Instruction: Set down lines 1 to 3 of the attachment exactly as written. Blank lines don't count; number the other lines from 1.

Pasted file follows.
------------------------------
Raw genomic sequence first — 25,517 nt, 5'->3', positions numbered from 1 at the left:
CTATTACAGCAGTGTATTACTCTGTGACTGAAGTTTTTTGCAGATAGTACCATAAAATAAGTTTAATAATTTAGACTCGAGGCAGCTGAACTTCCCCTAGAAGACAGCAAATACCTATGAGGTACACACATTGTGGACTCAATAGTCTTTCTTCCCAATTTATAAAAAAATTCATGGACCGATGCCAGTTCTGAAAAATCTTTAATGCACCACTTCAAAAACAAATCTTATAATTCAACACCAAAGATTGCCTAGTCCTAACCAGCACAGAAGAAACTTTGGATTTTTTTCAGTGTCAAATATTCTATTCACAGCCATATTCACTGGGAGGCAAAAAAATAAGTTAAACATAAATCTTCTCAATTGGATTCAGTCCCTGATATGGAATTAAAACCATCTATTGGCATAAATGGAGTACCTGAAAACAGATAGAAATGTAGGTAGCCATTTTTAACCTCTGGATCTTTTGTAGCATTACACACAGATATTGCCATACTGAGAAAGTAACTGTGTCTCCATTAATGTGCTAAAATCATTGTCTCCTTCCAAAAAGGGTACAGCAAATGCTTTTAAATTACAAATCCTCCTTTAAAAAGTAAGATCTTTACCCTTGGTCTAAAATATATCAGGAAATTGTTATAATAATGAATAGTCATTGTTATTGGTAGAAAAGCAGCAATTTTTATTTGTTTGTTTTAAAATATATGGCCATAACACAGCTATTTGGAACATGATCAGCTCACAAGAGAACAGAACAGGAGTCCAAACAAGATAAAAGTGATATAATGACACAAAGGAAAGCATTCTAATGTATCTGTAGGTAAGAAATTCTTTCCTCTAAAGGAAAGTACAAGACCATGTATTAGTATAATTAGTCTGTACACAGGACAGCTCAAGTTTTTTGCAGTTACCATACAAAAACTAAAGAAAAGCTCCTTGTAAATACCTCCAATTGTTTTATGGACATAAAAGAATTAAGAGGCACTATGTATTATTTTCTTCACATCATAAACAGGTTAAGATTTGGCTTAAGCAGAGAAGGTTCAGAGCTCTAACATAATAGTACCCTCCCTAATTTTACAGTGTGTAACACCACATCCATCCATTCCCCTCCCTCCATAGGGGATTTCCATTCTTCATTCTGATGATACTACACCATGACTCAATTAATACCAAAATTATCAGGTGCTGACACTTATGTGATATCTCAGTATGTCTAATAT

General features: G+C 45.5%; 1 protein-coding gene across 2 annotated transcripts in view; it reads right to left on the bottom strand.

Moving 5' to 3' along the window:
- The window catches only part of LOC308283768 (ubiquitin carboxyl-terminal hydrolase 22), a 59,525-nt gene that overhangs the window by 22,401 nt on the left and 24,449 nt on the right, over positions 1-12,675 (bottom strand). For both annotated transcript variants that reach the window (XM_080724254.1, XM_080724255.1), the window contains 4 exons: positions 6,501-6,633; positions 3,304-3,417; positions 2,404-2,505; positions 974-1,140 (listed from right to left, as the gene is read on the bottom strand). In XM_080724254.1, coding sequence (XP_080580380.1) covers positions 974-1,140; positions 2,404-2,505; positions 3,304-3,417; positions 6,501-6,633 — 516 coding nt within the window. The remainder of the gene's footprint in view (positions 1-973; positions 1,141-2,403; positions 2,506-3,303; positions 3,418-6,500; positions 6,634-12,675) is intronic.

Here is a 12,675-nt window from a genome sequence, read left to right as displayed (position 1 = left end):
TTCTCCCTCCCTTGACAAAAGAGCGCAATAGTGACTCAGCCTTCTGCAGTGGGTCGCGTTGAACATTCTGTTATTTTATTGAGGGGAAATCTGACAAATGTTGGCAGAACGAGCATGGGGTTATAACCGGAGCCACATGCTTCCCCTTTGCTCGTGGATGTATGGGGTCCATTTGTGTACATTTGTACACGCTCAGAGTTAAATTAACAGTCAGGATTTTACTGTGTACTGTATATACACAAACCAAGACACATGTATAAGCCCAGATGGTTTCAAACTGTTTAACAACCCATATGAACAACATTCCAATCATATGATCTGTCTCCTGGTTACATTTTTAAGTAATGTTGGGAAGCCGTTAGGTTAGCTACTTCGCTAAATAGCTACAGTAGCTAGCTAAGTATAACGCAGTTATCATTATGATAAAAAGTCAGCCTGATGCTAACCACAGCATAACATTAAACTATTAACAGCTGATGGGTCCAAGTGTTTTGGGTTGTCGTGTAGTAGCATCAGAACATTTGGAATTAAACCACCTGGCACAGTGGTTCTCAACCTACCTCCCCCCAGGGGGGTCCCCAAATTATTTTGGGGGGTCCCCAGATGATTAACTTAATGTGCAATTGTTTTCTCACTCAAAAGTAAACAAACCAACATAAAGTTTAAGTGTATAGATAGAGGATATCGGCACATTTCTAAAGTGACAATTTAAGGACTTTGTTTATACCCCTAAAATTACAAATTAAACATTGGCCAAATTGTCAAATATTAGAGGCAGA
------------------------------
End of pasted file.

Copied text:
Raw genomic sequence first — 25,517 nt, 5'->3', positions numbered from 1 at the left:
CTATTACAGCAGTGTATTACTCTGTGACTGAAGTTTTTTGCAGATAGTACCATAAAATAAGTTTAATAATTTAGACTCGAGGCAGCTGAACTTCCCCTAGAAGACAGCAAATACCTATGAGGTACACACATTGTGGACTCAATAGTCTTTCTTCCCAATTTATAAAAAAATTCATGGACCGATGCCAGTTCTGAAAAATCTTTAATGCACCACTTCAAAAACAAATCTTATAATTCAACACCAAAGATTGCCTAGTCCTAACCAGCACAGAAGAAACTTTGGATTTTTTTCAGTGTCAAATATTCTATTCACAGCCATATTCACTGGGAGGCAAAAAAATAAGTTAAACATAAATCTTCTCAATTGGATTCAGTCCCTGATATGGAATTAAAACCATCTATTGGCATAAATGGAGTACCTGAAAACAGATAGAAATGTAGGTAGCCATTTTTAACCTCTGGATCTTTTGTAGCATTACACACAGATATTGCCATACTGAGAAAGTAACTGTGTCTCCATTAATGTGCTAAAATCATTGTCTCCTTCCAAAAAGGGTACAGCAAATGCTTTTAAATTACAAATCCTCCTTTAAAAAGTAAGATCTTTACCCTTGGTCTAAAATATATCAGGAAATTGTTATAATAATGAATAGTCATTGTTATTGGTAGAAAAGCAGCAATTTTTATTTGTTTGTTTTAAAATATATGGCCATAACACAGCTATTTGGAACATGATCAGCTCACAAGAGAACAGAACAGGAGTCCAAACAAGATAAAAGTGATATAATGACACAAAGGAAAGCATTCTAATGTATCTGTAGGTAAGAAATTCTTTCCTCTAAAGGAAAGTACAAGACCATGTATTAGTATAATTAGTCTGTACACAGGACAGCTCAAGTTTTTTGCAGTTACCATACAAAAACTAAAGAAAAGCTCCTTGTAAATACCTCCAATTGTTTTATGGACATAAAAGAATTAAGAGGCACTATGTATTATTTTCTTCACATCATAAACAGGTTAAGATTTGGCTTAAGCAGAGAAGGTTCAGAGCTCTAACATAATAGTACCCTCCCTAATTTTACAGTGTGTAACACCACATCCATCCATTCCCCTCCCTCCATAGGGGATTTCCATTCTTCATTCTGATGATACTACACCATGACTCAATTAATACCAAAATTATCAGGTGCTGACACTTATGTGATATCTCAGTATGTCTAATAT

General features: G+C 45.5%; 1 protein-coding gene across 2 annotated transcripts in view; it reads right to left on the bottom strand.